With the tattoo element in the eyebrows, I had a waterproof pencil and a stencil, and that got laid on directly to the prosthetic. And then I was able to tattoo a waterproof pencil all around her eyes. For her lips, she had a deep plummy color tattoo again through a waterproof pencil. This gave us a solid, heavy unbroken line as if it was tattooed, but without moving. No giveaway of smudging or anything like that.
The final element is that because it is a larger-than-life look, you want to be careful not to cross the line into caricature. For this we did it as a collective with the others, to make sure we worked in sync not to go over the top. Beauty was important to Tammy and she cared a lot about what she wore and how she looked.
BTL: Were the nails she had also part of your work? I’m betraying my ignorance!
Dowds: Yes they were and it’s not ignorance. So much that we do is overall not always understood and what has been fun about this process is explaining this to people. The learning of the process if great for all of us.
With the nails I had those press-on ones, I had multiple sets painted in every color. Depending on what we were doing that day, I would have a little trey we would bring in. Those things fly off at the worst possible movement. If it did, I had some pre-taped and put the little puppy back on and be on our way.
BTL: So, you talked about the chair time, but how long did she have to spend undergoing that process each day?
Dowds: The opening look in the opening scene was about 2 to 2.5, including with costumes in prosthetics. The second look was about 2.5, maybe 3. It’s when we got to the final stage, that was our largest look, a little more finicky, we got that one down to 4.5.
BTL: What was your favorite part about working on this project and what was the most challenging?
Ingram: The 80s look when we see her in the recording booth. When we saw that it was like “oh my that’s a lot of hair.” Human wigs actually don’t have a lot of hair so I merged two wigs together and used perm rods to give it that volume and style. She loved it and wanted to wear it the rest of the film — of course, she couldn’t! And also right before the end of the film and she’s in a dressing room and she takes the wig off her hair, and we see her short brown hair and understand that’s why Tammy used to wear so many wigs.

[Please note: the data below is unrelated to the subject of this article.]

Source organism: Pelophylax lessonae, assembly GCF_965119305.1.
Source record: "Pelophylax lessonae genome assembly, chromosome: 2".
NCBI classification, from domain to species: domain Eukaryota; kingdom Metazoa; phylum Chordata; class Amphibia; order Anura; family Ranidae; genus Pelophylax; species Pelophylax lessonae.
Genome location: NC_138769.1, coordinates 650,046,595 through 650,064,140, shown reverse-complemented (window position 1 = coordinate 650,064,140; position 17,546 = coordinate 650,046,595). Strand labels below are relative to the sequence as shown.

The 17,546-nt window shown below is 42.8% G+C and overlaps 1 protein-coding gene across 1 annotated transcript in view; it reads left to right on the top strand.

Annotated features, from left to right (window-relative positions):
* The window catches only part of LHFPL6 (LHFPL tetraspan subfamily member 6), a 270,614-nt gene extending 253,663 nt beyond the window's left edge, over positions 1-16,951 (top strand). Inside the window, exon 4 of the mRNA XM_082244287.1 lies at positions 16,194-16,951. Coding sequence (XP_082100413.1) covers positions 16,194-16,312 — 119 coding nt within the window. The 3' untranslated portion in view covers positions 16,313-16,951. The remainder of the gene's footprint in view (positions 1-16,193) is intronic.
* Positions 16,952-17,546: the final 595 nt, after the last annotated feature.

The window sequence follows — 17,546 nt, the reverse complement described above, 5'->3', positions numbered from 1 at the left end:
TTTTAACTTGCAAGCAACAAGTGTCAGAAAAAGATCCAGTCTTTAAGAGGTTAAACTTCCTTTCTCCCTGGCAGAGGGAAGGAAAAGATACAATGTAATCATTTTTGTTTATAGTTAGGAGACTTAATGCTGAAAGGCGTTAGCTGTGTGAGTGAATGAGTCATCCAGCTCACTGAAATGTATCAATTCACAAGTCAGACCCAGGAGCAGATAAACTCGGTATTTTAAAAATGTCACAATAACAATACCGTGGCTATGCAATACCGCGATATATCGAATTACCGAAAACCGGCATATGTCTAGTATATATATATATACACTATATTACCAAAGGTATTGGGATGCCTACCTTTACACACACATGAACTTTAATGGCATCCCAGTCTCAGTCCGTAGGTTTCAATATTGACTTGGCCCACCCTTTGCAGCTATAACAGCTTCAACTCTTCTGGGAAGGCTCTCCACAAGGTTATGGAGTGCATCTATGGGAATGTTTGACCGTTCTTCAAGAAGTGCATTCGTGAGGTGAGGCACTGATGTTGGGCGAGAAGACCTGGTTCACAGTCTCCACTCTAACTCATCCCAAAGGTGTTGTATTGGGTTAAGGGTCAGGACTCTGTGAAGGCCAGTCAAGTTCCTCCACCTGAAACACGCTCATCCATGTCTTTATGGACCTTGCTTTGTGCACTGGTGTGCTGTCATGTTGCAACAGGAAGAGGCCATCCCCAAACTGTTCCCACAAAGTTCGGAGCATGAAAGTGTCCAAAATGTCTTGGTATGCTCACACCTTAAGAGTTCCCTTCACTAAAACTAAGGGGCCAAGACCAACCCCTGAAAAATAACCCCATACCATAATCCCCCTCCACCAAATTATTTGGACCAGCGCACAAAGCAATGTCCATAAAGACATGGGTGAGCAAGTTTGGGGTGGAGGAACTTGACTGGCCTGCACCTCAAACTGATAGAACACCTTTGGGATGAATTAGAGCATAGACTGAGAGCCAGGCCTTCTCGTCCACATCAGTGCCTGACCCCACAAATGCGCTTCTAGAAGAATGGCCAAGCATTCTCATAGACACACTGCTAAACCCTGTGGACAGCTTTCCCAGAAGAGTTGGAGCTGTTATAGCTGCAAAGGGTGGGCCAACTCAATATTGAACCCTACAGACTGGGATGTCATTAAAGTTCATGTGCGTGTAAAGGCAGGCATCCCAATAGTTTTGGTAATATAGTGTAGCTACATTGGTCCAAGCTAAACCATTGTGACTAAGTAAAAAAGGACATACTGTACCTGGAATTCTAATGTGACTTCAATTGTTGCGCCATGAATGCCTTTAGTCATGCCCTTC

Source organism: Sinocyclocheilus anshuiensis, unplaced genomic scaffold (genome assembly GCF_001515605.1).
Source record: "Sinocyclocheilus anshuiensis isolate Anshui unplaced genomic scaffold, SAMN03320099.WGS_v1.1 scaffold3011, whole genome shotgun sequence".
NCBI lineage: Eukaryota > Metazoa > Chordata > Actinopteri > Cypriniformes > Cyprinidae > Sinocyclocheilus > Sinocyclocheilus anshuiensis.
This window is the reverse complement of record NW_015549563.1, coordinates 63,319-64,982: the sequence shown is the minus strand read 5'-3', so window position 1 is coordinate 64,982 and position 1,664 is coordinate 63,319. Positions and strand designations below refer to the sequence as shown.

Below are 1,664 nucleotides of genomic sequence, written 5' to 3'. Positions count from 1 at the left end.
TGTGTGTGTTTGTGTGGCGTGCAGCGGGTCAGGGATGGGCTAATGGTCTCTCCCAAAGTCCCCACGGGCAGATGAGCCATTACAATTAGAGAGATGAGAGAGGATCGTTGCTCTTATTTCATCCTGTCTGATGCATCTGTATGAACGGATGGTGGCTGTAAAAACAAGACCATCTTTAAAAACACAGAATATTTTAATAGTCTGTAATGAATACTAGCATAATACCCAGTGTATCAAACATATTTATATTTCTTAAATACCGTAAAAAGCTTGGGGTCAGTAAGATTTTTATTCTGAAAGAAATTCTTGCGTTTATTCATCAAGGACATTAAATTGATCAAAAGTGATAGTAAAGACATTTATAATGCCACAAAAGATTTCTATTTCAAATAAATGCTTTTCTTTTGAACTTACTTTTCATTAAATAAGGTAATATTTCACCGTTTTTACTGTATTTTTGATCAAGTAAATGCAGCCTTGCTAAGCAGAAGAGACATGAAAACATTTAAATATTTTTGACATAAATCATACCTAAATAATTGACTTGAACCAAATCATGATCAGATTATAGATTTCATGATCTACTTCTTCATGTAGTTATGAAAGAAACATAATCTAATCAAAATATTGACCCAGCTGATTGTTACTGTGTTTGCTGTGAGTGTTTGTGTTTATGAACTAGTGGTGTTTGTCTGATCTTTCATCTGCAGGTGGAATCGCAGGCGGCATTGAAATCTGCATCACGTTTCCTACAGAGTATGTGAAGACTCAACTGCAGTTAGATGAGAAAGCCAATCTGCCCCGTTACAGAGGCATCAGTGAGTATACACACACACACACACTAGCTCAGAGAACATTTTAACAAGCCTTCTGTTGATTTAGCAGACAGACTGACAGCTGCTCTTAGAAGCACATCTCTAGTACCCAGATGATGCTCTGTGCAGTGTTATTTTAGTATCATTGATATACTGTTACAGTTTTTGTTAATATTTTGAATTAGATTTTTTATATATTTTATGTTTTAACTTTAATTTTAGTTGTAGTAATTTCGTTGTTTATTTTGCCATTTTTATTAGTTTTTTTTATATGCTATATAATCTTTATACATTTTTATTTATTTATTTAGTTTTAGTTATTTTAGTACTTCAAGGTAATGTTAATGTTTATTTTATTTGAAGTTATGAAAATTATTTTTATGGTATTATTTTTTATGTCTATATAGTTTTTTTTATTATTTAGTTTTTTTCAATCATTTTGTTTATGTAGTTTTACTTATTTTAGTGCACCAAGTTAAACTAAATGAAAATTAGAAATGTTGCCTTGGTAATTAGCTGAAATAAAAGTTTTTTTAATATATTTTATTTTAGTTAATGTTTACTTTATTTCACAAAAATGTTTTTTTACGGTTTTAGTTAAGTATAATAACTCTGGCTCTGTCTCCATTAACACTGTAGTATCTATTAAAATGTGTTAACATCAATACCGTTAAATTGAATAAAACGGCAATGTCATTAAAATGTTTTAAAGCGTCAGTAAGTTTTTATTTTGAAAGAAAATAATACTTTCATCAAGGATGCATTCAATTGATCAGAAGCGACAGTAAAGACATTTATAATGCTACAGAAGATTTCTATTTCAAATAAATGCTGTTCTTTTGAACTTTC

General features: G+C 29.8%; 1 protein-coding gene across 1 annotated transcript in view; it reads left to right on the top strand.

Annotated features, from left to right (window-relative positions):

I created that small short brown hair for Jessica and the first one did not work. We went back to the creative process and put lace on the inside so you could see the illusion of how little hair she had. Overall, they can all be challenging because only two of the 13 were made for Jessica.
Dowds: For me, the hard part was that the materials I wanted to use I could not always because of the prosthetics. Challenge number two was not wanting to go to a caricature. Finding that line without crossing it was super important and a challenge. I will say that my favorite stage was the middle ground when she’s doing all the pinks and purples and blues with the blond wig. I loved that because it was a happy time so much of that period for Tammy. She was doing what she loved so it was one of the happier elements in the film.
BTL: Thank you again, and best of luck with the rest of the season!
Both: Thank you for talking to us!
The Eyes of Tammy Faye is now streaming on HBO Max.